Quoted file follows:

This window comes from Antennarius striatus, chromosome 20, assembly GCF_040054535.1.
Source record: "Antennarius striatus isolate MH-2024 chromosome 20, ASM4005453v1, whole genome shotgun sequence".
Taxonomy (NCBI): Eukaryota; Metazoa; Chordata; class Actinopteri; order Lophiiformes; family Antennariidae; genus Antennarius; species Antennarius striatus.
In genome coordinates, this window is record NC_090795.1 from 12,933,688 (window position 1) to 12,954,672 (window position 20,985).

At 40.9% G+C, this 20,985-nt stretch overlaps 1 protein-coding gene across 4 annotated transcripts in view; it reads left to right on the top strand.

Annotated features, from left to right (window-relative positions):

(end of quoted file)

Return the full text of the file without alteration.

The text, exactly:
This window comes from Antennarius striatus, chromosome 20, assembly GCF_040054535.1.
Source record: "Antennarius striatus isolate MH-2024 chromosome 20, ASM4005453v1, whole genome shotgun sequence".
Taxonomy (NCBI): Eukaryota; Metazoa; Chordata; class Actinopteri; order Lophiiformes; family Antennariidae; genus Antennarius; species Antennarius striatus.
In genome coordinates, this window is record NC_090795.1 from 12,933,688 (window position 1) to 12,954,672 (window position 20,985).

At 40.9% G+C, this 20,985-nt stretch overlaps 1 protein-coding gene across 4 annotated transcripts in view; it reads left to right on the top strand.

Annotated features, from left to right (window-relative positions):